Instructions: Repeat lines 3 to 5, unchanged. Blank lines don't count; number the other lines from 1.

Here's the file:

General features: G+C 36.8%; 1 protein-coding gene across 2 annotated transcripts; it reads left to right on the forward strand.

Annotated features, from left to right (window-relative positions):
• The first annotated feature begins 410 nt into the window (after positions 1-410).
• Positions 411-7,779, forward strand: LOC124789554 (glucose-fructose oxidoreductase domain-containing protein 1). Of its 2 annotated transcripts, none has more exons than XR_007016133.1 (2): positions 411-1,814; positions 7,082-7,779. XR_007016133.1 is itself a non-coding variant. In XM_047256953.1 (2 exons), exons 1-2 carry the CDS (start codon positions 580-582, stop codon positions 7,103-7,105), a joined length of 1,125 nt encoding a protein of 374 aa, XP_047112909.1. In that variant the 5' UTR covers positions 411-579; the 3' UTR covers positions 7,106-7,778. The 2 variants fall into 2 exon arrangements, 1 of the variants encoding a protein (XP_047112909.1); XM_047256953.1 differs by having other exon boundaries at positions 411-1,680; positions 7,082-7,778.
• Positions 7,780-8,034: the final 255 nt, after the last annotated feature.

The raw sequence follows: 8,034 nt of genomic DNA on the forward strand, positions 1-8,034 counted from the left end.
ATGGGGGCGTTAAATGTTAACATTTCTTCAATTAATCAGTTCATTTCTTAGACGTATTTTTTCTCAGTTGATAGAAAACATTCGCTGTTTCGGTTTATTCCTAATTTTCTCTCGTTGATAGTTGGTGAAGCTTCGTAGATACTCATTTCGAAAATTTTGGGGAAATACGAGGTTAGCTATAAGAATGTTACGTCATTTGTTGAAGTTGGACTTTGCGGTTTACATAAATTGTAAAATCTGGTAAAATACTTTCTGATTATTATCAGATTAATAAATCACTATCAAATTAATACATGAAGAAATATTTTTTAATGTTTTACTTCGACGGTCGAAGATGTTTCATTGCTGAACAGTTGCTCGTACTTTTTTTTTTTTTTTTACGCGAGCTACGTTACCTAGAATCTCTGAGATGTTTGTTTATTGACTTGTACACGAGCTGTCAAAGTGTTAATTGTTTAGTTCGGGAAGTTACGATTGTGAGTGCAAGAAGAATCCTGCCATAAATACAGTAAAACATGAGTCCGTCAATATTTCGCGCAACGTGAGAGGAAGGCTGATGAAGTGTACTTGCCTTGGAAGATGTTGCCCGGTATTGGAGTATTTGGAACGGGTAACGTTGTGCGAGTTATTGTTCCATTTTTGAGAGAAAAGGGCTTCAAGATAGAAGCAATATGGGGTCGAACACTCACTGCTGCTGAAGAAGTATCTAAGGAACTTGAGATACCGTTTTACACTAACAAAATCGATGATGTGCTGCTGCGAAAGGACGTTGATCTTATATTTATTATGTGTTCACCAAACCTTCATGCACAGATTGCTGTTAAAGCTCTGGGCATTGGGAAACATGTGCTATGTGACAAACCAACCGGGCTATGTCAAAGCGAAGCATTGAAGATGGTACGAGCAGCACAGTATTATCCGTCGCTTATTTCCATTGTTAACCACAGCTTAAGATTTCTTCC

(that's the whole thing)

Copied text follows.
• The first annotated feature begins 410 nt into the window (after positions 1-410).
• Positions 411-7,779, forward strand: LOC124789554 (glucose-fructose oxidoreductase domain-containing protein 1). Of its 2 annotated transcripts, none has more exons than XR_007016133.1 (2): positions 411-1,814; positions 7,082-7,779. XR_007016133.1 is itself a non-coding variant. In XM_047256953.1 (2 exons), exons 1-2 carry the CDS (start codon positions 580-582, stop codon positions 7,103-7,105), a joined length of 1,125 nt encoding a protein of 374 aa, XP_047112909.1. In that variant the 5' UTR covers positions 411-579; the 3' UTR covers positions 7,106-7,778. The 2 variants fall into 2 exon arrangements, 1 of the variants encoding a protein (XP_047112909.1); XM_047256953.1 differs by having other exon boundaries at positions 411-1,680; positions 7,082-7,778.
• Positions 7,780-8,034: the final 255 nt, after the last annotated feature.